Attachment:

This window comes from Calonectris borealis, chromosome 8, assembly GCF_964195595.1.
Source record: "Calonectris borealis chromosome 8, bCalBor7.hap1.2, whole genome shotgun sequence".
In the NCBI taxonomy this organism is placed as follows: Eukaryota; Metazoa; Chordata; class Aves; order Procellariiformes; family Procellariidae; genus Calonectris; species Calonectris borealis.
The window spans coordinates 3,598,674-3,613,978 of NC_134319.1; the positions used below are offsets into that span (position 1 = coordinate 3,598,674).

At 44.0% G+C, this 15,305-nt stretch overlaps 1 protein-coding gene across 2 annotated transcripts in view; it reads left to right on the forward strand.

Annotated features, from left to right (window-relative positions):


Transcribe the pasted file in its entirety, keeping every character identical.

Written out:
This window comes from Calonectris borealis, chromosome 8, assembly GCF_964195595.1.
Source record: "Calonectris borealis chromosome 8, bCalBor7.hap1.2, whole genome shotgun sequence".
In the NCBI taxonomy this organism is placed as follows: Eukaryota; Metazoa; Chordata; class Aves; order Procellariiformes; family Procellariidae; genus Calonectris; species Calonectris borealis.
The window spans coordinates 3,598,674-3,613,978 of NC_134319.1; the positions used below are offsets into that span (position 1 = coordinate 3,598,674).

At 44.0% G+C, this 15,305-nt stretch overlaps 1 protein-coding gene across 2 annotated transcripts in view; it reads left to right on the forward strand.

Annotated features, from left to right (window-relative positions):